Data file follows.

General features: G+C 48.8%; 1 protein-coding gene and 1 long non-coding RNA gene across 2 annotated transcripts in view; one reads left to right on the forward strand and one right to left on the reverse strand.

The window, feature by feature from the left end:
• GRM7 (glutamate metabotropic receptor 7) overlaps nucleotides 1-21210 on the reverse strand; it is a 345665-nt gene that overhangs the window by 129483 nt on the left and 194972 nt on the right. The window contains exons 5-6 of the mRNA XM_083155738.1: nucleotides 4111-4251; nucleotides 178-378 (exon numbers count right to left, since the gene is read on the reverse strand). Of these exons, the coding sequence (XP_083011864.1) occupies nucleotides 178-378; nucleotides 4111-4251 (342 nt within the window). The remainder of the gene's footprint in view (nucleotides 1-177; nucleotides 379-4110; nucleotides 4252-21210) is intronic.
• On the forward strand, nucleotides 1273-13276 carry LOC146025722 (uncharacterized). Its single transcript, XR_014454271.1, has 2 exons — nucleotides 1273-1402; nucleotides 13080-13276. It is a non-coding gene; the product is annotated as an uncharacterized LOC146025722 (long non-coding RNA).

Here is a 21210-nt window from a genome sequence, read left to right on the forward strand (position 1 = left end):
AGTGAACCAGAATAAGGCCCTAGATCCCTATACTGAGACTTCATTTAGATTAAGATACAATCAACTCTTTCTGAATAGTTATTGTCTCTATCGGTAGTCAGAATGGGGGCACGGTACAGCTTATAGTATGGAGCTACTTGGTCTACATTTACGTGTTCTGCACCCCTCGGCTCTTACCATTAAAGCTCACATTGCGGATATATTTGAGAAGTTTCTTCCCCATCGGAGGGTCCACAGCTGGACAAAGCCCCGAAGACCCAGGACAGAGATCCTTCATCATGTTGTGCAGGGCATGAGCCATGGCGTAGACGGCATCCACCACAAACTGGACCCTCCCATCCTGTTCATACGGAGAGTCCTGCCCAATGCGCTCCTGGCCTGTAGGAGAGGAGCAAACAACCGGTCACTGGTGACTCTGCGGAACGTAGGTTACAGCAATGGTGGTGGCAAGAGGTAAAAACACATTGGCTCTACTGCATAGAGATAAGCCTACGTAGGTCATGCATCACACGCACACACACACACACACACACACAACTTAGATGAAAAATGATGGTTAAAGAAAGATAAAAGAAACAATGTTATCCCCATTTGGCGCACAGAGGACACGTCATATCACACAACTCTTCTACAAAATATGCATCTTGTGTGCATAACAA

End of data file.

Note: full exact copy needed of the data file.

General features: G+C 48.8%; 1 protein-coding gene and 1 long non-coding RNA gene across 2 annotated transcripts in view; one reads left to right on the forward strand and one right to left on the reverse strand.

The window, feature by feature from the left end:
• GRM7 (glutamate metabotropic receptor 7) overlaps nucleotides 1-21210 on the reverse strand; it is a 345665-nt gene that overhangs the window by 129483 nt on the left and 194972 nt on the right. The window contains exons 5-6 of the mRNA XM_083155738.1: nucleotides 4111-4251; nucleotides 178-378 (exon numbers count right to left, since the gene is read on the reverse strand). Of these exons, the coding sequence (XP_083011864.1) occupies nucleotides 178-378; nucleotides 4111-4251 (342 nt within the window). The remainder of the gene's footprint in view (nucleotides 1-177; nucleotides 379-4110; nucleotides 4252-21210) is intronic.
• On the forward strand, nucleotides 1273-13276 carry LOC146025722 (uncharacterized). Its single transcript, XR_014454271.1, has 2 exons — nucleotides 1273-1402; nucleotides 13080-13276. It is a non-coding gene; the product is annotated as an uncharacterized LOC146025722 (long non-coding RNA).

Here is a 21210-nt window from a genome sequence, read left to right on the forward strand (position 1 = left end):
AGTGAACCAGAATAAGGCCCTAGATCCCTATACTGAGACTTCATTTAGATTAAGATACAATCAACTCTTTCTGAATAGTTATTGTCTCTATCGGTAGTCAGAATGGGGGCACGGTACAGCTTATAGTATGGAGCTACTTGGTCTACATTTACGTGTTCTGCACCCCTCGGCTCTTACCATTAAAGCTCACATTGCGGATATATTTGAGAAGTTTCTTCCCCATCGGAGGGTCCACAGCTGGACAAAGCCCCGAAGACCCAGGACAGAGATCCTTCATCATGTTGTGCAGGGCATGAGCCATGGCGTAGACGGCATCCACCACAAACTGGACCCTCCCATCCTGTTCATACGGAGAGTCCTGCCCAATGCGCTCCTGGCCTGTAGGAGAGGAGCAAACAACCGGTCACTGGTGACTCTGCGGAACGTAGGTTACAGCAATGGTGGTGGCAAGAGGTAAAAACACATTGGCTCTACTGCATAGAGATAAGCCTACGTAGGTCATGCATCACACGCACACACACACACACACACACACAACTTAGATGAAAAATGATGGTTAAAGAAAGATAAAAGAAACAATGTTATCCCCATTTGGCGCACAGAGGACACGTCATATCACACAACTCTTCTACAAAATATGCATCTTGTGTGCATAACAA